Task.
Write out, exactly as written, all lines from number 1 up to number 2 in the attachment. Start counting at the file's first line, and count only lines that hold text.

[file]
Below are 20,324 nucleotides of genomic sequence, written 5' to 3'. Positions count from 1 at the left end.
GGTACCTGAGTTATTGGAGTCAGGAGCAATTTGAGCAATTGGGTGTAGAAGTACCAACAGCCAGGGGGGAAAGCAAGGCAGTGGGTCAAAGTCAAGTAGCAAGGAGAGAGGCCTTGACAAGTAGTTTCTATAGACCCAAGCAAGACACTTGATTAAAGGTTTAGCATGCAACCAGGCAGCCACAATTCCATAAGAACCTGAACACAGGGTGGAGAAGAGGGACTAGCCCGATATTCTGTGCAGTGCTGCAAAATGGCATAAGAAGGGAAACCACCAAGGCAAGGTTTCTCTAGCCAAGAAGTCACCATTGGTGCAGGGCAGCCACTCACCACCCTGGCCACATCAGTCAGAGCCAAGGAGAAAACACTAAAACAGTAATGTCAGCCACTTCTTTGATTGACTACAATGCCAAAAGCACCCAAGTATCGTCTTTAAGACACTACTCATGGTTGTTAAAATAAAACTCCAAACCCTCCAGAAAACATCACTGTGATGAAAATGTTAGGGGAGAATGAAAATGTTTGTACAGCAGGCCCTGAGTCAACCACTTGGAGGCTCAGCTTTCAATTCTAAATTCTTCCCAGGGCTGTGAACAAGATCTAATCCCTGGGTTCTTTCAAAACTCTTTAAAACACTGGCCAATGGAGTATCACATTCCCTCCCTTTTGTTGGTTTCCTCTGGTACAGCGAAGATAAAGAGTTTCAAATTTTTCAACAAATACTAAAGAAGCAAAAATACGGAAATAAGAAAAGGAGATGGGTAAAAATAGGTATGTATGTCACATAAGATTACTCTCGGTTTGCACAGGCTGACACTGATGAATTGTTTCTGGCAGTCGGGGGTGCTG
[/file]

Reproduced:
Below are 20,324 nucleotides of genomic sequence, written 5' to 3'. Positions count from 1 at the left end.
GGTACCTGAGTTATTGGAGTCAGGAGCAATTTGAGCAATTGGGTGTAGAAGTACCAACAGCCAGGGGGGAAAGCAAGGCAGTGGGTCAAAGTCAAGTAGCAAGGAGAGAGGCCTTGACAAGTAGTTTCTATAGACCCAAGCAAGACACTTGATTAAAGGTTTAGCATGCAACCAGGCAGCCACAATTCCATAAGAACCTGAACACAGGGTGGAGAAGAGGGACTAGCCCGATATTCTGTGCAGTGCTGCAAAATGGCATAAGAAGGGAAACCACCAAGGCAAGGTTTCTCTAGCCAAGAAGTCACCATTGGTGCAGGGCAGCCACTCACCACCCTGGCCACATCAGTCAGAGCCAAGGAGAAAACACTAAAACAGTAATGTCAGCCACTTCTTTGATTGACTACAATGCCAAAAGCACCCAAGTATCGTCTTTAAGACACTACTCATGGTTGTTAAAATAAAACTCCAAACCCTCCAGAAAACATCACTGTGATGAAAATGTTAGGGGAGAATGAAAATGTTTGTACAGCAGGCCCTGAGTCAACCACTTGGAGGCTCAGCTTTCAATTCTAAATTCTTCCCAGGGCTGTGAACAAGATCTAATCCCTGGGTTCTTTCAAAACTCTTTAAAACACTGGCCAATGGAGTATCACATTCCCTCCCTTTTGTTGGTTTCCTCTGGTACAGCGAAGATAAAGAGTTTCAAATTTTTCAACAAATACTAAAGAAGCAAAAATACGGAAATAAGAAAAGGAGATGGGTAAAAATAGGTATGTATGTCACATAAGATTACTCTCGGTTTGCACAGGCTGACACTGATGAATTGTTTCTGGCAGTCGGGGGTGCTG